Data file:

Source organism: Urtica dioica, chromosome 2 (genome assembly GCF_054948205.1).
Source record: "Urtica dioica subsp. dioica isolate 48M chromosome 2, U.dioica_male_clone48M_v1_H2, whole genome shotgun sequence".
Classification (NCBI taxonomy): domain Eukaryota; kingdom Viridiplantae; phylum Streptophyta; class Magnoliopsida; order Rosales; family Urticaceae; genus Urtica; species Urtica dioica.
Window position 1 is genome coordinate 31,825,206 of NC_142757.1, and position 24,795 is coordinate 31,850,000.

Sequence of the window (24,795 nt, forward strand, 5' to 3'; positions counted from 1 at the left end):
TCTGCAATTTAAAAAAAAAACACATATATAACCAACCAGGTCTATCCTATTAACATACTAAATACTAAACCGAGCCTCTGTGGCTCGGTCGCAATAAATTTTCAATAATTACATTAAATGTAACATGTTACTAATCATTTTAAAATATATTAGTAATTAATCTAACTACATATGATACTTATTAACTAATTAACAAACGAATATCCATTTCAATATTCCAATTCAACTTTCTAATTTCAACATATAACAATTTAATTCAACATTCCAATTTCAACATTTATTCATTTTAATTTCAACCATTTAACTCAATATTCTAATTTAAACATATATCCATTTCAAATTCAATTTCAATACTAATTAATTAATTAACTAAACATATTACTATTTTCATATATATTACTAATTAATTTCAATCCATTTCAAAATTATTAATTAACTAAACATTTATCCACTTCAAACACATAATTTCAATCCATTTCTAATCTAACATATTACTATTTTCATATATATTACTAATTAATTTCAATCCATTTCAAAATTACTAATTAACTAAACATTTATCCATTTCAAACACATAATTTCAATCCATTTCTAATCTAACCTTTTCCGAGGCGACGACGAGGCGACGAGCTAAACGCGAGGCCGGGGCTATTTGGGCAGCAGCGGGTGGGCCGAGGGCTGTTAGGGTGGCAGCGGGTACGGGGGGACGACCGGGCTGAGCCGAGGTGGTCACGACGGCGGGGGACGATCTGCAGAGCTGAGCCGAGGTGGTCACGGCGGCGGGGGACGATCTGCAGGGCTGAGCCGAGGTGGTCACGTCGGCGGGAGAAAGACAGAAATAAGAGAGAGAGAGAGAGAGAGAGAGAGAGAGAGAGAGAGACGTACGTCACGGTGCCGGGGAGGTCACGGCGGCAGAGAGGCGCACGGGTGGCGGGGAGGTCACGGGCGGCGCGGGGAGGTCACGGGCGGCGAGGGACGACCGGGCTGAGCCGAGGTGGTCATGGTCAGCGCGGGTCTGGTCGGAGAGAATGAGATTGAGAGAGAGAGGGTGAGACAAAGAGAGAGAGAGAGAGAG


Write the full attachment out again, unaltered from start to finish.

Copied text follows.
Source organism: Urtica dioica, chromosome 2 (genome assembly GCF_054948205.1).
Source record: "Urtica dioica subsp. dioica isolate 48M chromosome 2, U.dioica_male_clone48M_v1_H2, whole genome shotgun sequence".
Classification (NCBI taxonomy): domain Eukaryota; kingdom Viridiplantae; phylum Streptophyta; class Magnoliopsida; order Rosales; family Urticaceae; genus Urtica; species Urtica dioica.
Window position 1 is genome coordinate 31,825,206 of NC_142757.1, and position 24,795 is coordinate 31,850,000.

Sequence of the window (24,795 nt, forward strand, 5' to 3'; positions counted from 1 at the left end):
TCTGCAATTTAAAAAAAAAACACATATATAACCAACCAGGTCTATCCTATTAACATACTAAATACTAAACCGAGCCTCTGTGGCTCGGTCGCAATAAATTTTCAATAATTACATTAAATGTAACATGTTACTAATCATTTTAAAATATATTAGTAATTAATCTAACTACATATGATACTTATTAACTAATTAACAAACGAATATCCATTTCAATATTCCAATTCAACTTTCTAATTTCAACATATAACAATTTAATTCAACATTCCAATTTCAACATTTATTCATTTTAATTTCAACCATTTAACTCAATATTCTAATTTAAACATATATCCATTTCAAATTCAATTTCAATACTAATTAATTAATTAACTAAACATATTACTATTTTCATATATATTACTAATTAATTTCAATCCATTTCAAAATTATTAATTAACTAAACATTTATCCACTTCAAACACATAATTTCAATCCATTTCTAATCTAACATATTACTATTTTCATATATATTACTAATTAATTTCAATCCATTTCAAAATTACTAATTAACTAAACATTTATCCATTTCAAACACATAATTTCAATCCATTTCTAATCTAACCTTTTCCGAGGCGACGACGAGGCGACGAGCTAAACGCGAGGCCGGGGCTATTTGGGCAGCAGCGGGTGGGCCGAGGGCTGTTAGGGTGGCAGCGGGTACGGGGGGACGACCGGGCTGAGCCGAGGTGGTCACGACGGCGGGGGACGATCTGCAGAGCTGAGCCGAGGTGGTCACGGCGGCGGGGGACGATCTGCAGGGCTGAGCCGAGGTGGTCACGTCGGCGGGAGAAAGACAGAAATAAGAGAGAGAGAGAGAGAGAGAGAGAGAGAGAGAGAGAGACGTACGTCACGGTGCCGGGGAGGTCACGGCGGCAGAGAGGCGCACGGGTGGCGGGGAGGTCACGGGCGGCGCGGGGAGGTCACGGGCGGCGAGGGACGACCGGGCTGAGCCGAGGTGGTCATGGTCAGCGCGGGTCTGGTCGGAGAGAATGAGATTGAGAGAGAGAGGGTGAGACAAAGAGAGAGAGAGAGAGAG